Marijuana During Exercise

Using Marijuana During Exercise

Marijuana is an aphrodisiac that stimulates sexual desire and pleasure, but marijuana is also a “supplement” that enhances workouts and other exercise!

The first thing to realize about using marijuana during exercise is that marijuana affects each of us differently.

How you feel when using marijuana while working out is affected by multiple factors including:

What kind of marijuana are you using?

What form of use are you engaged in (smoking, vaporizing, medibles, topical oil, concentrates versus whole bud, etc.)

When and where are you using marijuana?

What’s your mental, emotional, and physical state when you use marijuana?

What type and intensity of exercise are you doing?

Most of my stoner friends say cannabis works best for “flow” exercise such as snowboarding, skiing, bicycling, swimming, yoga, tai chi, chi gong, sailing, and similar exercise.

Marijuana is less advisable for exercise involving sprinting (such as soccer), intense bursts of competitive effort (football, hockey, baseball, weights), brutally competitive violent sports like boxing and MMA, sports involving precise coordination, eyesight, and reflexes, such as tennis, and sports involving complex team interaction.

Successfully using marijuana during exercise includes understanding that marijuana is a muscle relaxer, pain reliever, anti-inflammatory, appetite-enhancer, and mood enhancer.

Marijuana also affects blood pressure and heart rate.

When you focus on the muscle relaxer and cardiovascular aspects, you see how marijuana use during excercise could be a problem, and it’s a problem I’m well-familiar with as an exercise addict.

It makes a big difference what kind of marijuana you use during exercise.

Sativa strains of cannabis are known to give you a stimulating, cerebral, happy-happy high, compared to the “couchlock” heavy high of Indica or Kush (Afghanica) marijuana.

So when I use pure Sativa and then do a 30 mile bicycle ride, I feel mentally and emotionally stimulated.

The physical sensations of the workout are enhanced. Visuals and audibles (beautiful scenery, the songs of birds, etc.) are enhanced.

On the other hand, the muscle relaxant effects make my legs feel very heavy.

I’ve measured myself with heart rate and blood pressure monitors. My blood pressure goes down while my heart rate goes up.

Sometimes I use too much or too strong a dose of marijuana, or marijuana with too much Indica or Kush genetics, and got into serious trouble exercising.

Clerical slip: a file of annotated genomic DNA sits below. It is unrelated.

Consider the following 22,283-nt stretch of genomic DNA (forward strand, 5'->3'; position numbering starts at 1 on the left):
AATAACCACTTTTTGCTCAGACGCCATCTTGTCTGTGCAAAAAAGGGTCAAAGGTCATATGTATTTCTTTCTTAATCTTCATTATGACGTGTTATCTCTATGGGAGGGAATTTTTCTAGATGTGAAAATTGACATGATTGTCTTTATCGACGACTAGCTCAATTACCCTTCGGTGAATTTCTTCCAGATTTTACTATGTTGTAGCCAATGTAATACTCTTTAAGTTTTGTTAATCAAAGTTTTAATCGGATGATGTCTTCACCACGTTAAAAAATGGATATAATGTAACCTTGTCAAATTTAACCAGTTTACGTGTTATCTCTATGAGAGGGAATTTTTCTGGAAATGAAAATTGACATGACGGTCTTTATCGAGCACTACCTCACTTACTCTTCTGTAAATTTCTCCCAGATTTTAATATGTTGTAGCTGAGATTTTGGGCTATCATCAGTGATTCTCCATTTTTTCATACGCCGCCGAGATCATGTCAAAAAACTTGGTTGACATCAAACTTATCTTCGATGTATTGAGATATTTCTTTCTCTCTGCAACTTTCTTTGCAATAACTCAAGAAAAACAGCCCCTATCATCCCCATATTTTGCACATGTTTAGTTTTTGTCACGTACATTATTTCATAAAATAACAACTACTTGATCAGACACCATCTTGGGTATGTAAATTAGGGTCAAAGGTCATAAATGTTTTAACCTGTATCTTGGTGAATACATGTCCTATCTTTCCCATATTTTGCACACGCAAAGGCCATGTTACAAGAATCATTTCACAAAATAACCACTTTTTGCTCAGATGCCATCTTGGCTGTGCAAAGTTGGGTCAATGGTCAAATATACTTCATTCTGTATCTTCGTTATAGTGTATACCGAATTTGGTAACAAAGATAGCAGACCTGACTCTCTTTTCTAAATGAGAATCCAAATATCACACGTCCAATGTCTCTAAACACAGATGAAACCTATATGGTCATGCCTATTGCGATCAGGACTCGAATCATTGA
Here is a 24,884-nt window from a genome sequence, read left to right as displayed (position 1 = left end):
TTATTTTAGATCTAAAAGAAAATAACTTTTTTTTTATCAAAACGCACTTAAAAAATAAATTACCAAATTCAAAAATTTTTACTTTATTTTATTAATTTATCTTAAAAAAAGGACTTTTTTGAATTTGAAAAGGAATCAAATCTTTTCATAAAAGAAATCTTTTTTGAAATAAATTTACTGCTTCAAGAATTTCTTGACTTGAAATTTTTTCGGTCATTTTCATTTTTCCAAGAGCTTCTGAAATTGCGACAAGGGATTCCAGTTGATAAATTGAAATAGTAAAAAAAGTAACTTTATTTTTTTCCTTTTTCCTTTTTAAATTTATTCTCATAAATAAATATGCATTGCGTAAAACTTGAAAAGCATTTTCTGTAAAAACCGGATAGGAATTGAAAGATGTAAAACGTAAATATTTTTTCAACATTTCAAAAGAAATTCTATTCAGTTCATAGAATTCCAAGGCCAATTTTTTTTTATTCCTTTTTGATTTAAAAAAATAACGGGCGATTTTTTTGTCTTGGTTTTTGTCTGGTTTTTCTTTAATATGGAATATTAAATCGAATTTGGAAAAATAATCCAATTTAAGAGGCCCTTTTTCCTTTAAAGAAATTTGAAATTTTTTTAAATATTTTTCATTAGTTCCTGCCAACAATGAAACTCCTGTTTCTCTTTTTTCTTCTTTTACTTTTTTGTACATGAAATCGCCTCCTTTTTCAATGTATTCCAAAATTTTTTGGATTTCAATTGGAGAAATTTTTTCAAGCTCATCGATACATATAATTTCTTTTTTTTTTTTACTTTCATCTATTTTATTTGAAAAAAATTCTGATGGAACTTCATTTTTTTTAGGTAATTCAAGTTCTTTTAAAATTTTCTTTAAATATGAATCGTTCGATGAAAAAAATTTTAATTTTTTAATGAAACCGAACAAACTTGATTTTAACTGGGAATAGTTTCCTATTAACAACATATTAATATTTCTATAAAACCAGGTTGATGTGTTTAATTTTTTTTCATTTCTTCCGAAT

A couple of times I got so wrapped up in my high, and my blood pressure was so low, that I spaced out, lost consciousness, and crashed my bicycle.

Once I inhaled powerhouse Hawaiian “Puna Budder” bud before I went swimming off a black sand beach on the Big Island of Hawaii.

My habit was to get high, penetrate the shore break, swim out a mile and come back in.

But about 300 yards offshore the high kicked in, and it kicked my ass.

I felt soooo heavy, so lethargic, dizzy, and weak… at just the wrong time, when I was caught in a current that pulled me down the coast away from the beach.

I barely made it back to shore that day. I almost drowned.

And other than the fact that Hawaiian weed’s cannabinoid and terpenoid ratios are altered by chemistry-changing tropical ultraviolet radiation so that the high is a sledgehammer, another reason I got in trouble that day is I’d inhaled from a pipe, using combustion.

When you put fire to whole bud, you’re inhaling combustion byproducts that aren’t good for exercise. Combustion byproducts are toxic and the toxicity interferes with oxygen absorption and C02 exhalation.

Combustion particulates clog your respiratory tract and lungs.

Overall, combustion delivers more than just cannabinoids and terpenoids into your body. It also delivers toxins and particulates that make you feel tired, weak, and dizzy.

These compounds lower your strength and stamina.

I suggest you check out our article on vaporizers versus flame to see more about combustion’s effects on your high and body.

Marijuana affects mental focus and physical coordination.